Author: Tan Teck Boon, RSIS
According to United Nations World Population Prospects 2015, Singapore will become a super-aged society by 2026. By then, one in five people in the country (or 1.25 million) will be aged 65 or above. The median age will exceed 44.9, up from just 18.1 in 1965. When Singapore gained independence in 1965, just 2.65 per cent of the population (or 49,757) were aged 65 or above.
Drastic improvements in life expectancy and a sharp fall in the country’s birth rate have led to rapid population ageing. Between 1965 and 2014, life expectancy jumped by 16.1 years, while the birth rate plummeted from 29.0 births per 1000 population to just 9.1. The net result is a rapidly ageing population and the trend is unlikely to be reversed anytime soon. Singapore is sitting on a demographic time bomb.
The rate at which Singapore is ageing is remarkable. Singapore will go from being an ageing to a super-aged society in just 27 years. Japan, China, Germany and the United States took or will take 36, 32, 76 and 86 years to make that transition respectively. This rapid speed implies that Singapore will have less time to prepare itself for the looming ‘silver tsunami’.
Singapore has always counted on its human capital for national development, but — at current fertility and mortality rates and with zero migration — the population will start shrinking as early as 2030. If normal migration flow is maintained, the population will begin shrinking in 2047. To survive the next 50 years, the country needs innovative solutions to defuse this demographic time bomb.
The government will be under pressure to increase spending for aged care. One solution is to shift the fiscal burden to the younger population in the form of higher taxation. But this approach risks intergenerational inequity and tensions when the voting power of the younger population declines vis-à-vis the larger older population. In 1965, the old-age dependency ratio in Singapore was 4.9; by 2026, it is projected to hit 30.1 — for every 100 working age adults, 30.1 will be dependents.
An ageing population will lead to a reduction in military strength. The Singapore Armed Forces is made up of mostly male conscripts. The number of 18 year-old males peaked in 2012 at 37,619. By 2026, it is expected to fall to only about 32,050. And when the total population starts to shrink in 2047, the number will have fallen to just 29,906 — a reduction of 20.5 per cent from its peak.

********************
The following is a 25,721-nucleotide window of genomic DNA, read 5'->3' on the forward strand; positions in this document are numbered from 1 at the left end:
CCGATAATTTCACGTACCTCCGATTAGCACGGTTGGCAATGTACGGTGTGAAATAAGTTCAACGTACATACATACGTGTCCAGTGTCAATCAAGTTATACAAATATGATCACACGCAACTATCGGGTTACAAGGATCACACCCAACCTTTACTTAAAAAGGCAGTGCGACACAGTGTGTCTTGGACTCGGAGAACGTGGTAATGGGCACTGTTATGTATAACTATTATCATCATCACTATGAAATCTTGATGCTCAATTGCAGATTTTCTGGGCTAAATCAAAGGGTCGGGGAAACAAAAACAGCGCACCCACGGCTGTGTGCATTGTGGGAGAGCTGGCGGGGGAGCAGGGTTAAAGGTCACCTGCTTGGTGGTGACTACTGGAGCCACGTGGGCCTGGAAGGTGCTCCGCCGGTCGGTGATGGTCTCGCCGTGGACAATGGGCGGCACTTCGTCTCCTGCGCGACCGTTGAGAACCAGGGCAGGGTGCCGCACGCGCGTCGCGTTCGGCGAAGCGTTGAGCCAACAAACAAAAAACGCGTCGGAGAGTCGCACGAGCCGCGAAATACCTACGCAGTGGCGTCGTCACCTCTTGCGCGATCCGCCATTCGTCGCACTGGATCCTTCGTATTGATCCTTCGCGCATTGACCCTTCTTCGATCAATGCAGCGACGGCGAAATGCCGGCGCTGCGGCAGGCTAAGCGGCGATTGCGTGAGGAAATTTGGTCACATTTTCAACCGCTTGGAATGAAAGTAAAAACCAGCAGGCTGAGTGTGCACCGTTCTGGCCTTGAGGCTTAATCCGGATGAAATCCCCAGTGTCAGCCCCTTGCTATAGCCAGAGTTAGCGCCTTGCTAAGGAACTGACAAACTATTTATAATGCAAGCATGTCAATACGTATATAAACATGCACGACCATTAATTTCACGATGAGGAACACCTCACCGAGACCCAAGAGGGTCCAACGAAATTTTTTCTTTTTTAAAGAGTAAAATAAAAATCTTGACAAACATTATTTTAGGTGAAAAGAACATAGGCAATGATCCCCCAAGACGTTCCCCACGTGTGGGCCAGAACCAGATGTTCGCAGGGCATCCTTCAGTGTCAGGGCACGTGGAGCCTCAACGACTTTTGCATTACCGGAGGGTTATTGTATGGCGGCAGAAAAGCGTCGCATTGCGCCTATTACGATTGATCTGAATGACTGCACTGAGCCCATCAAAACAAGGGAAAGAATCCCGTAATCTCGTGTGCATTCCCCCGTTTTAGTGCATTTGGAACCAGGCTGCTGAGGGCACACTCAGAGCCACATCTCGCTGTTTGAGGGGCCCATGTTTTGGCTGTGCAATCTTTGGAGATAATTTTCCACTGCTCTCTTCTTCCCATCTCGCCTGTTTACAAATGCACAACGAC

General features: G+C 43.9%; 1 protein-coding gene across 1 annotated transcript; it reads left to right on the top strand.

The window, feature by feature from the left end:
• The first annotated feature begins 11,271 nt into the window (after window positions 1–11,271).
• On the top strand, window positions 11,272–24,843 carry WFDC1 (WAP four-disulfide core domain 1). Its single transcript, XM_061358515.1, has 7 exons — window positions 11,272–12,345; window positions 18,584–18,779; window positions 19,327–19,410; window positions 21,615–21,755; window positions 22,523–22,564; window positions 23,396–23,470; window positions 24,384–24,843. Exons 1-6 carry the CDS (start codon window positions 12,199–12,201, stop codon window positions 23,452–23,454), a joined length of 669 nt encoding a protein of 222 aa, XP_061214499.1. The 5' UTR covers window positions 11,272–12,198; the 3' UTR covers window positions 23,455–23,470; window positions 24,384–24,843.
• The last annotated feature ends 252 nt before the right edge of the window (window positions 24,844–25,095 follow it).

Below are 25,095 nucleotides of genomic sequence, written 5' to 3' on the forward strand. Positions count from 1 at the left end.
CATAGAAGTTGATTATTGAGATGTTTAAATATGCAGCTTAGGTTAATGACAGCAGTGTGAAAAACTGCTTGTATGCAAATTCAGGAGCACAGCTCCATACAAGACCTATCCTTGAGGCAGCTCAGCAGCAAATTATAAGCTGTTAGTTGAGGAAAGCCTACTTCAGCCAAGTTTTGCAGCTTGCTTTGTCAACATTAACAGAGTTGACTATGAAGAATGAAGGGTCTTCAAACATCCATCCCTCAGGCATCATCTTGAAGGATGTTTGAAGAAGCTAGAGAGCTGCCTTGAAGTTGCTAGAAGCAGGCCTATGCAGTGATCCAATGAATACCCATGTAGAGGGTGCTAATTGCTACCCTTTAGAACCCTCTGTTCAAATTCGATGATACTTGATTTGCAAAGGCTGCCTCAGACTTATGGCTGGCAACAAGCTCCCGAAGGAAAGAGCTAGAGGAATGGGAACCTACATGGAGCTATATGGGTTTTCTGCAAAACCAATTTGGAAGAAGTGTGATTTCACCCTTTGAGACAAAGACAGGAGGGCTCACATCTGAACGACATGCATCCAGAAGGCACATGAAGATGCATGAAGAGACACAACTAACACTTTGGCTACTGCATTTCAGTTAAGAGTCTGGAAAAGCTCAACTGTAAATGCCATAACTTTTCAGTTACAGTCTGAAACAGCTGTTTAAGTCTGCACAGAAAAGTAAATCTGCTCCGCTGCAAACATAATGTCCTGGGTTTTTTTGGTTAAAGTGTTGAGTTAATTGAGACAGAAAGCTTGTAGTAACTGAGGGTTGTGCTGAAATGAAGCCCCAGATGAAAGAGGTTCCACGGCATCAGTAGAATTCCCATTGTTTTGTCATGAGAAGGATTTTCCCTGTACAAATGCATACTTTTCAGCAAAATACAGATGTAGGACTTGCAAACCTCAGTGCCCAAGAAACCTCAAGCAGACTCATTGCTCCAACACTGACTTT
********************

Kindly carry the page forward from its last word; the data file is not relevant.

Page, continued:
A shrinking population also hampers economic growth by reducing the supply of young labour. As the labour force contracts, national output will fall unless there are significant gains in labour productivity. The core labour force (those aged 25–49) in Singapore is expected to peak in 2020 at approximately 2.15 million workers. By 2047, we expect to see a shortfall of 341,570 workers — a 15.9 per cent drop — from its height. For a country that spends 3–5 per cent of its GDP on defence annually, slower economic growth will impact military expenditure too.
So how can Singapore manage these demographic challenges?
Current measures to care for the aged do not consider the desire of many to age within their own communities. Singapore is starting to change this. Many of the technologies being deployed under the Smart Nation initiative will help senior citizens to age safely in their own homes. Telemedicine — the use of cutting-edge information communication technology and self-administered medical gadgets to provide remote medical diagnosis, treatment and care — could reduce non-essential visits to the hospital for senior citizens. Meanwhile, autonomous, self-navigating vehicles will enhance senior citizens’ mobility when they do need to travel.
Between 1999 and 2013, Singapore’s health expenditure rose from 2.8 per cent to 4.6 per cent of GDP. Much of this increase can be attributed to a twofold jump in the number of people aged 65 or above. But by leveraging on certain emerging technologies, future increases in health expenditure can be contained. For instance, a new class of biotech drugs called biosimilars are 20–30 per cent cheaper than their biologic counterparts but just as effective and safe. Already prescribed in Europe and Australia, biosimilars make difficult and expensive treatments more affordable.
As the population shrinks, it is also vital to ensure that the economy continues to prosper and Singapore’s defence capability is not compromised. With rapid advances in ‘deep learning’ systems, advanced robots that can outperform humans in some tasks may soon be a reality. McKinsey Global Institute estimated that by 2025, automatons could produce the output of 110–140 million full-time workers, so it is conceivable that they might one day address the country’s population shortfall. From being caregivers to labourers to sentries, automatons could well be ubiquitous in the future.
Severe, rapid ageing need not spell the end for Singapore. It presents real opportunities too. Singapore is not the only ageing society in the world — there are many. With a global ‘silver economy’ estimated by Merrill Lynch to be worth US$15 trillion by 2020, the first-mover advantages and lessons learned from the application of emerging technology to tackle ageing could prove invaluable for Singapore.
Tan Teck Boon is a research fellow at the S. Rajaratnam School of International Studies (RSIS), Nanyang Technological University, Singapore.
A version of this article was first published here by RSIS.